6 Key Takeaways from the CFIUS 2022 Annual Report
The Committee on Foreign Investment in the United States (“CFIUS” or the “Committee”) recently released the unclassified version of its statutorily mandated annual report to Congress, covering calendar year 2022. Viewed in the context of prior CFIUS reports to Congress, the report, released July 31, 2023, highlights key trends in the U.S. government’s review of inbound foreign investment, including a record number of filings, increased investigations, and the emergence of Singapore as a top investor domicile. Overall, the report makes clear that CFIUS continues to play an active and robust role in reviewing proposed investments in U.S. businesses, and dealmakers should account for this from the outset of deal planning.
Here are six key takeaways from the CFIUS annual report:
- CFIUS Reviewed a Record Number of Filings, Even as M&A Activity Slowed
CFIUS reviewed 440 filings (154 short-form declarations and 286 full joint voluntary notices) in 2022, a slight increase over the prior record of 436 filings that CFIUS reviewed in 2021. This is particularly notable given the slowdown in M&A deals in the second half of 2022.
The record number of filings is reflective of robust engagement with the CFIUS process by foreign investors, as investors become more familiar with the process and as CFIUS makes clear that it will vigorously safeguard U.S. national security in reviewing investments. Notably, the record-high filings came in the midst of intensified public engagement regarding CFIUS review in 2022, including a presidential executive order, issuance of the first-ever CFIUS enforcement guidelines, and the inaugural Treasury Department CFIUS conference.
- Declarations Resulting in Full Joint Voluntary Notices More Frequently
Before an investor avails itself of the CFIUS short-form declaration process, which provides for a more streamlined filing with a shorter adjudication time, one key issue to assess is the likelihood that CFIUS will request that the parties submit a full notice at the end of the declaration review period. If CFIUS does request a full notice, that can result in a substantially longer CFIUS review than if the parties had submitted a full notice from the start.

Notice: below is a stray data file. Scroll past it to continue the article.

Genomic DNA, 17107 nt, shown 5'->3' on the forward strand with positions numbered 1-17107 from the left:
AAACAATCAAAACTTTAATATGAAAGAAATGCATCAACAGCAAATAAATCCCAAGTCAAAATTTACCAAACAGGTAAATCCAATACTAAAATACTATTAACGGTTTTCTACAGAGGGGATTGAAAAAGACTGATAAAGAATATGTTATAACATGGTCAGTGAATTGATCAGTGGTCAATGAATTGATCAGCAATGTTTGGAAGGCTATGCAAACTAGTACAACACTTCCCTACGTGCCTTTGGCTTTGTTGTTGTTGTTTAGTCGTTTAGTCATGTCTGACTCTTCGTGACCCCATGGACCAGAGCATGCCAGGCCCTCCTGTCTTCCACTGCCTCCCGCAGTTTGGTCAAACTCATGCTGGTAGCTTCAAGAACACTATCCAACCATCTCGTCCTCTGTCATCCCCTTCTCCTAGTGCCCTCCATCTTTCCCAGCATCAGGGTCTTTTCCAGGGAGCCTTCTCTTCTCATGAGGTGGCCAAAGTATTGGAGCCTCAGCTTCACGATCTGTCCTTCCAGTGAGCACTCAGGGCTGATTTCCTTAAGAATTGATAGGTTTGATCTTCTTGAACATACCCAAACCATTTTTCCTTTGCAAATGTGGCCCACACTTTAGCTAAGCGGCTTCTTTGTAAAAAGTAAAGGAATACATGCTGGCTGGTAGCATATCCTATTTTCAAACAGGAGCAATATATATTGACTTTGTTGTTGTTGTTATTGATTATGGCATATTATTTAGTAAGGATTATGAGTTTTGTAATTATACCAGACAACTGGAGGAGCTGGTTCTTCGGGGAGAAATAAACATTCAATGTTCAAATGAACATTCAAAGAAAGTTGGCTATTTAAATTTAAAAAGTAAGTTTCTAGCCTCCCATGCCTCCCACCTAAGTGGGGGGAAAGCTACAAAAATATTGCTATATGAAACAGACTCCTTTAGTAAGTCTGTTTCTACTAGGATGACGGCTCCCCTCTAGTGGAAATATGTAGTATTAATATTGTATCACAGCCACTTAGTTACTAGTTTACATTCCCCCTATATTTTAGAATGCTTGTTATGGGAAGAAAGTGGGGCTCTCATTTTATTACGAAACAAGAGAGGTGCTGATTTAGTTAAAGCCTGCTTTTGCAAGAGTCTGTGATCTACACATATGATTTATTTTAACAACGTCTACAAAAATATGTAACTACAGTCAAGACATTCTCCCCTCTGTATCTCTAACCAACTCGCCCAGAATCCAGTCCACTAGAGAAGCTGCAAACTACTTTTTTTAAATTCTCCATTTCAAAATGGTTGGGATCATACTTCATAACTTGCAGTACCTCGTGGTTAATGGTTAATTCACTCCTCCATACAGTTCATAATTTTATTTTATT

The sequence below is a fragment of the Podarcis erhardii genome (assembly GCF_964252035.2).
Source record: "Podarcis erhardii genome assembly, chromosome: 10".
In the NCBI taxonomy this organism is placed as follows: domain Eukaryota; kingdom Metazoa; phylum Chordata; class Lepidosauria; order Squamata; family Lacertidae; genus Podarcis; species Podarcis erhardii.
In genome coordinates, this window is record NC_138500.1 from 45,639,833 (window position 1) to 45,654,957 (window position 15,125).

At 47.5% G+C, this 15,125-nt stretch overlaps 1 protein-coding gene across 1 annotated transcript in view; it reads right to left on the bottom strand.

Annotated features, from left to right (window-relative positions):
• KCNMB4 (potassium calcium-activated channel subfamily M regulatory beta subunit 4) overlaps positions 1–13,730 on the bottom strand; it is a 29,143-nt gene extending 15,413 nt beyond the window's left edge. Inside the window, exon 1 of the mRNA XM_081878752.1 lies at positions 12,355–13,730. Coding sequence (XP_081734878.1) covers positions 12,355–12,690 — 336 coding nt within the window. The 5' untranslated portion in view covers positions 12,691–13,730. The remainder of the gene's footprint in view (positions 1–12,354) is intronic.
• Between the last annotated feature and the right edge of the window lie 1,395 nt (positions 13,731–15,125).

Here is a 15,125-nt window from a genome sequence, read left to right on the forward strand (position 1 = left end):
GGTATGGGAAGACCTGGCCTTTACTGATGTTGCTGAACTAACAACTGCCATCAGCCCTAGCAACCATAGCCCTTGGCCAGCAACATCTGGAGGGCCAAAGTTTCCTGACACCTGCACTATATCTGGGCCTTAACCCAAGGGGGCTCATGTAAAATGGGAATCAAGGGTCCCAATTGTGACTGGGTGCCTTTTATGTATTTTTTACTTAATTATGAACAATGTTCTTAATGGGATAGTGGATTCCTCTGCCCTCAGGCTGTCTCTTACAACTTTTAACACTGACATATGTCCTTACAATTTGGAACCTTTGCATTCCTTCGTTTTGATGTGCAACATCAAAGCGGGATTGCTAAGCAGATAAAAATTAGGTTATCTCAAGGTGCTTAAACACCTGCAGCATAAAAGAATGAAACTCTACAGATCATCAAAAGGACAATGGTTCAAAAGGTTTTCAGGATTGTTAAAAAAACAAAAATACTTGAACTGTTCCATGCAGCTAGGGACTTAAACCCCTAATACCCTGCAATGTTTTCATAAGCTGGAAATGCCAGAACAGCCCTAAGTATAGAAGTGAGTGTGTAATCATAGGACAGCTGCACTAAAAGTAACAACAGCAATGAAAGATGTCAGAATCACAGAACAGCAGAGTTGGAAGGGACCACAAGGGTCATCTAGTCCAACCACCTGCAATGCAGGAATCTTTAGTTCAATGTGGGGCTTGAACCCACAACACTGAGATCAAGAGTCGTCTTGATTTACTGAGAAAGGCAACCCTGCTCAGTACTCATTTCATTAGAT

In 2022, CFIUS did this 32 percent of the time (50 out of 154 declarations), a significant increase over 2021 (18 percent). This underscores the importance of qualitatively assessing the potential national security risk presented by a transaction when choosing whether to file via declaration or full notice, as a CFIUS request for a full notice at the end of the declaration period will, as noted, significantly impact deal timing.
- CFIUS Is Conducting More Investigations
According to the report, with respect to full joint notices, CFIUS conducted an investigation—i.e., initiated a second 45-day review period—in 57 percent of cases (162 out of 286) in 2022. This marks an increase from 2021, when CFIUS initiated an investigation 48 percent of the time.
This reflects continued robust review by CFIUS, its mandate reinforced by the executive order noted above and increased staffing. As with declarations, when filing a notice, it is crucial for investors to assess the potential national security risk presented by a transaction, and anticipate the impact of a lengthy CFIUS process on deal timing.